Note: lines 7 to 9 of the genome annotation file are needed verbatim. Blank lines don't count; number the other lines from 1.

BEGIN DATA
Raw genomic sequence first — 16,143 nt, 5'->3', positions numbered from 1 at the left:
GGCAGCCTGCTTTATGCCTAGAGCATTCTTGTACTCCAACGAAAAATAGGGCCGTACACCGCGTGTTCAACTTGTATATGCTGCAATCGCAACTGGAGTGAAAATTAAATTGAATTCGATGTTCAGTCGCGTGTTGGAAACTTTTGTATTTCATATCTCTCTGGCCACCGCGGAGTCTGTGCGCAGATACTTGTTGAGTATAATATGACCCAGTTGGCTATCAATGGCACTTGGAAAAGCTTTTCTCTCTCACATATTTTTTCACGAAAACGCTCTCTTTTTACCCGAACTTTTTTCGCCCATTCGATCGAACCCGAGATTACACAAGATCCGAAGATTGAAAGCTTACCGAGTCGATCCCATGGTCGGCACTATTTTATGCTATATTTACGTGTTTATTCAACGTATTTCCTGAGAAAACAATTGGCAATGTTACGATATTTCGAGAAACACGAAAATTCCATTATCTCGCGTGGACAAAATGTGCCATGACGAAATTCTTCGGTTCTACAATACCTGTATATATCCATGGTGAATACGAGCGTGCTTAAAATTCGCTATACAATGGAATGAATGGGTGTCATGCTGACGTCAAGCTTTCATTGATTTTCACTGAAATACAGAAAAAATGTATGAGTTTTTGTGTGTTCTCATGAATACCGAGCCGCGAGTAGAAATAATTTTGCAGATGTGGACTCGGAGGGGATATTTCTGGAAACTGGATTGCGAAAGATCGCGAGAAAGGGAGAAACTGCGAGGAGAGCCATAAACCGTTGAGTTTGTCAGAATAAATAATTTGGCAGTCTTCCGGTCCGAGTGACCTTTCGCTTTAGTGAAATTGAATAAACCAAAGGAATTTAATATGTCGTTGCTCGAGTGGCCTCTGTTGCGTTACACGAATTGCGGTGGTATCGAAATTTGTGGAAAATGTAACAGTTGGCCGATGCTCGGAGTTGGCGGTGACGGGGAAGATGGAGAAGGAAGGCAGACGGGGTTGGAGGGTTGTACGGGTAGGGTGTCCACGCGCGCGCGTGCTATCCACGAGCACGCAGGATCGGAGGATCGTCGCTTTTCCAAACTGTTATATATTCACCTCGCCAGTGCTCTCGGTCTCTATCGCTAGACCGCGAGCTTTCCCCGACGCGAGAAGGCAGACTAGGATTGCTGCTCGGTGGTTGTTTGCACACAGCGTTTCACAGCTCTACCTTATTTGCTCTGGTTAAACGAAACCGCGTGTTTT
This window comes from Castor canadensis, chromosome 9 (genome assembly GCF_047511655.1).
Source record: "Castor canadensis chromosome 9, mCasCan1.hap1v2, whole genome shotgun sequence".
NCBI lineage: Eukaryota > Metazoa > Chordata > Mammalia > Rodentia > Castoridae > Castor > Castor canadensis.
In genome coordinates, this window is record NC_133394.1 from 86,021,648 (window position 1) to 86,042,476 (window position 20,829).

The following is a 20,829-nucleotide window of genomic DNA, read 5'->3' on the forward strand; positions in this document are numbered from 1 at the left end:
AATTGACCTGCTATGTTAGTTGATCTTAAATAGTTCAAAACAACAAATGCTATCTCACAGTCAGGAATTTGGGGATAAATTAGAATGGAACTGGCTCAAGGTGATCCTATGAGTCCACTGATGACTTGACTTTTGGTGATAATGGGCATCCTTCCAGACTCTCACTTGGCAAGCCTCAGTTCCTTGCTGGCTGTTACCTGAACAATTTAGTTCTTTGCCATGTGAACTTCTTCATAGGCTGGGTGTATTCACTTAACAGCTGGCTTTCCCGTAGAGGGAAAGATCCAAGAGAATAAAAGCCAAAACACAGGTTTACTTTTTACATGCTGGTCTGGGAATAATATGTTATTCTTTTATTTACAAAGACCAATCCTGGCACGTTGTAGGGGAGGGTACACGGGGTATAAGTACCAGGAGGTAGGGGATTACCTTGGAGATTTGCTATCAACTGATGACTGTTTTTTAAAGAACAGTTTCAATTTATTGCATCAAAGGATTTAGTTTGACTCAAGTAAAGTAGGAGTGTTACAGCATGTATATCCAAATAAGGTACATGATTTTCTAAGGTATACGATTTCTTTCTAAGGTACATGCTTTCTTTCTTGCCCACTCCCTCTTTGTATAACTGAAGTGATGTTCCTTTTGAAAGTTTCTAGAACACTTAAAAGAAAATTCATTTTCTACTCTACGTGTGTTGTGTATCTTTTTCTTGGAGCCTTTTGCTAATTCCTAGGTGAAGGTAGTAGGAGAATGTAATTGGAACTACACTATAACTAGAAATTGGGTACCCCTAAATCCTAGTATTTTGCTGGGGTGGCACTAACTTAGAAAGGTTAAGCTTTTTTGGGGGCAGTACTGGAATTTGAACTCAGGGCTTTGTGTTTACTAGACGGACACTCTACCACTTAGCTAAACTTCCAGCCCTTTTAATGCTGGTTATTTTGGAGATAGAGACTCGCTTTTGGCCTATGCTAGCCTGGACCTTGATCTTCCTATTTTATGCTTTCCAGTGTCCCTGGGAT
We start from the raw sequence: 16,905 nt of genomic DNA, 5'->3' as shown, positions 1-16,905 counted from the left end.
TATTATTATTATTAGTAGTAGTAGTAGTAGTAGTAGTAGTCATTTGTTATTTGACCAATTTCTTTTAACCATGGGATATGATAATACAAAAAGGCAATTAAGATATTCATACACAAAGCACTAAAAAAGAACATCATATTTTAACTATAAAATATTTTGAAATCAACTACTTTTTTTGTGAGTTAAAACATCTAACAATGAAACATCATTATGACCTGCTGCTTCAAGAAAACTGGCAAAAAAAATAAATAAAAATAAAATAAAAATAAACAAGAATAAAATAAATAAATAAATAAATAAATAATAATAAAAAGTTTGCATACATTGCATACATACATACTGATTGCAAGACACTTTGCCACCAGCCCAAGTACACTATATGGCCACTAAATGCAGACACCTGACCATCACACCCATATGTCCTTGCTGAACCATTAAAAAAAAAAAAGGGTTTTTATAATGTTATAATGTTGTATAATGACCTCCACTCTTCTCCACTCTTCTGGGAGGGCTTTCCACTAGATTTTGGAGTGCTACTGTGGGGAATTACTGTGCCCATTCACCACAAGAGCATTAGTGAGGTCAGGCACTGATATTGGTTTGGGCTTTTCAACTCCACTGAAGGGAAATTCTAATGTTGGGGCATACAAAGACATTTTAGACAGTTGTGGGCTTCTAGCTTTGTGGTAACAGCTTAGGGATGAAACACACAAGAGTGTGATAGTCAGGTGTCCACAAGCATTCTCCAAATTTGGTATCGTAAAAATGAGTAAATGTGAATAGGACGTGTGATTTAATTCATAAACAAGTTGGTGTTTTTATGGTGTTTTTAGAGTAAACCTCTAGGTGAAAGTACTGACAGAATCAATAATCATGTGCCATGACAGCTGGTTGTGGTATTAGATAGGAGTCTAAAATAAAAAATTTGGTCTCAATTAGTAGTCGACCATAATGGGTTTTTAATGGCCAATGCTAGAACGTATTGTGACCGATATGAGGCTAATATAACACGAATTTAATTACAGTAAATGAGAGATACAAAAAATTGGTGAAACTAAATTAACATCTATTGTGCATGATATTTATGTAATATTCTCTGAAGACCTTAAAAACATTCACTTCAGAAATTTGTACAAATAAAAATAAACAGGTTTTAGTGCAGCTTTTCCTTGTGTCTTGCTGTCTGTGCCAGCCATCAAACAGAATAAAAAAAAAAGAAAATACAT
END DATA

The following is a 20,829-nucleotide window of genomic DNA, read 5'->3' on the forward strand; positions in this document are numbered from 1 at the left end:
AATTGACCTGCTATGTTAGTTGATCTTAAATAGTTCAAAACAACAAATGCTATCTCACAGTCAGGAATTTGGGGATAAATTAGAATGGAACTGGCTCAAGGTGATCCTATGAGTCCACTGATGACTTGACTTTTGGTGATAATGGGCATCCTTCCAGACTCTCACTTGGCAAGCCTCAGTTCCTTGCTGGCTGTTACCTGAACAATTTAGTTCTTTGCCATGTGAACTTCTTCATAGGCTGGGTGTATTCACTTAACAGCTGGCTTTCCCGTAGAGGGAAAGATCCAAGAGAATAAAAGCCAAAACACAGGTTTACTTTTTACATGCTGGTCTGGGAATAATATGTTATTCTTTTATTTACAAAGACCAATCCTGGCACGTTGTAGGGGAGGGTACACGGGGTATAAGTACCAGGAGGTAGGGGATTACCTTGGAGATTTGCTATCAACTGATGACTGTTTTTTAAAGAACAGTTTCAATTTATTGCATCAAAGGATTTAGTTTGACTCAAGTAAAGTAGGAGTGTTACAGCATGTATATCCAAATAAGGTACATGATTTTCTAAGGTATACGATTTCTTTCTAAGGTACATGCTTTCTTTCTTGCCCACTCCCTCTTTGTATAACTGAAGTGATGTTCCTTTTGAAAGTTTCTAGAACACTTAAAAGAAAATTCATTTTCTACTCTACGTGTGTTGTGTATCTTTTTCTTGGAGCCTTTTGCTAATTCCTAGGTGAAGGTAGTAGGAGAATGTAATTGGAACTACACTATAACTAGAAATTGGGTACCCCTAAATCCTAGTATTTTGCTGGGGTGGCACTAACTTAGAAAGGTTAAGCTTTTTTGGGGGCAGTACTGGAATTTGAACTCAGGGCTTTGTGTTTACTAGACGGACACTCTACCACTTAGCTAAACTTCCAGCCCTTTTAATGCTGGTTATTTTGGAGATAGAGACTCGCTTTTGGCCTATGCTAGCCTGGACCTTGATCTTCCTATTTTATGCTTTCCAGTGTCCCTGGGAT
We start from the raw sequence: 16,905 nt of genomic DNA, 5'->3' as shown, positions 1-16,905 counted from the left end.